A: I would say my all time favorite book is “Zorba the Greek”. And I think it’s relevant because of its message about life and how to celebrate life in the face of adversity. I just think it’s an inspiring book. In the face of all the challenges we face in the world today, it’s just joyful, spiritually inspiring for me.

Q: Do you remember the first book, or any of the first books, that really stood out on you when you were young?

A: When I was about 12 or 13 years old, I read “The Tao of the Pooh”. And this is, to date, probably my second favorite book. But it had a great influence on me too on how to be like water, and how to let go of evil and harness the good, and find opportunity and hope. “The Pooh Tao” is something I read quite young, at a time in my life when I was struggling not to have a father and my inheritance, and you know, being a teenager.

Q: How do you choose what to read next?

A: I don’t read a lot of fiction. It’s mostly non-fiction and it’s mostly looking for things that are somehow relevant to what we’re doing. You know, books on sustainable business and the blue economy are of great interest to us. I have been involved in impact investing for many years and how do we use market based approaches to solve these issues. These are usually thematic books that will come out or people who recommend them to me as interesting to continue to broaden our thinking around these questions.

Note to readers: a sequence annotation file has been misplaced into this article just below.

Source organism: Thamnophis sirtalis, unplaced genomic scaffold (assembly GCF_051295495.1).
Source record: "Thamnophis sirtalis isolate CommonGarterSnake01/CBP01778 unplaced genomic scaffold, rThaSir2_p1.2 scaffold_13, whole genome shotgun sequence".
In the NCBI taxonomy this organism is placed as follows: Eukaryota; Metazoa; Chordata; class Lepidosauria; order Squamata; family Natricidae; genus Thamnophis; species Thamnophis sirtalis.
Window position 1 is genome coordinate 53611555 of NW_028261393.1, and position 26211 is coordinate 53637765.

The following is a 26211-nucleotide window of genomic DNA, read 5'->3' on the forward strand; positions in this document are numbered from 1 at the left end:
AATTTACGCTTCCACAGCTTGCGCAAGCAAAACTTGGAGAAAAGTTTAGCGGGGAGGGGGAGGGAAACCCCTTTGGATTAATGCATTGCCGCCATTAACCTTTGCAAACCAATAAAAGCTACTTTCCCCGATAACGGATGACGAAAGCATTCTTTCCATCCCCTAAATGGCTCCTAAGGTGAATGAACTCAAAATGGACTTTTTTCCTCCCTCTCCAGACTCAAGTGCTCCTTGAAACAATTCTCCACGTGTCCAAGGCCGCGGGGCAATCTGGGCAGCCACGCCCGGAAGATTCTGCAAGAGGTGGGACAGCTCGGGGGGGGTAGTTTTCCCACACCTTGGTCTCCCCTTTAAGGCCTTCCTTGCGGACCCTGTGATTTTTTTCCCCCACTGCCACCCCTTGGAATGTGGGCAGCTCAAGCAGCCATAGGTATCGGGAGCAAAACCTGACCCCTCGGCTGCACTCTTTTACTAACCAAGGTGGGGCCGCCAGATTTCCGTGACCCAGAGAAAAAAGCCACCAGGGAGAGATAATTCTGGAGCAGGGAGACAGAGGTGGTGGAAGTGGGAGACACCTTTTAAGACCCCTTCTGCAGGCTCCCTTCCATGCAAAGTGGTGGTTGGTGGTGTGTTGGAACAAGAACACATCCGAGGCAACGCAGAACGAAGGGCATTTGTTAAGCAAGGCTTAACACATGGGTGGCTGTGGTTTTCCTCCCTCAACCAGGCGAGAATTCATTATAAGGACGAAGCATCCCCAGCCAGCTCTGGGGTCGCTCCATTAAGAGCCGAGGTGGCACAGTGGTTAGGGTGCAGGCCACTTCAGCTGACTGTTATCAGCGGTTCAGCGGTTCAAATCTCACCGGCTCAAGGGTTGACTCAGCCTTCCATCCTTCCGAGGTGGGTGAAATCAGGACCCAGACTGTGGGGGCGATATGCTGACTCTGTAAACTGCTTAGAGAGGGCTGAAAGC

Subscribers should search for Bookish, SCNG’s premium magazine, which launched on January 30. The issue features Noteworthy, our first annual tribute to 10 local authors who made an impact in 2021. There will be a special Noteworthy edition of SCNG Bookish’s virtual program in February. 4.

How to join the event: Click here for the link.

“Fiona and Jane” author Jean Chen Ho. (Photo by Julian Sambrano / Courtesy Viking)

Driving story

Author Jean Chen Ho describes how navigating the streets of Southern California inspired her. READ MORE

Joan Didion, author of the white album released by Simon and Schuster, pictured here in June 1979. (AP Photo)

Remember an original

Samantha Dunn writes on the legacy of the late Joan Didion. READ MORE

“Termination Shock” is Neal Stephenson’s climate change opus, which runs over 700 pages. (Photo credit: Brady Hall / Courtesy of Harper Collins)

Hot topic

Neal Stephenson discusses his climate change epic “Termination Shock”. READ MORE

Books by Alfred Hitchcock and the Three Investigators (Windward / Random House editions) (Image courtesy of

Lost classics

Dan Epstein recalls a childhood obsession with Alfred Hitchcock’s Three Investigators. READ MORE

What books did you read during the holidays – or, if applicable, given or received as a gift? What are you waiting for this year?

Email me with “BOOK PAGES” in the subject header and let me know: or just tap reply to this email.

Louise Erdrich’s “The Sentence” is among the best-selling works of fiction in independent bookstores in Southern California. (Courtesy of HarperCollins Editors)



1. Cloud Cuckoo Land: Anthony Doerr

2. Call us what we wear: Poems: Amanda Gorman

3. Beautiful people, where are you: Sally Rooney

4. Lincoln Highway: Amor Towles

5. The sentence: Louise Erdrich

Want more? Get the full week’s listings here!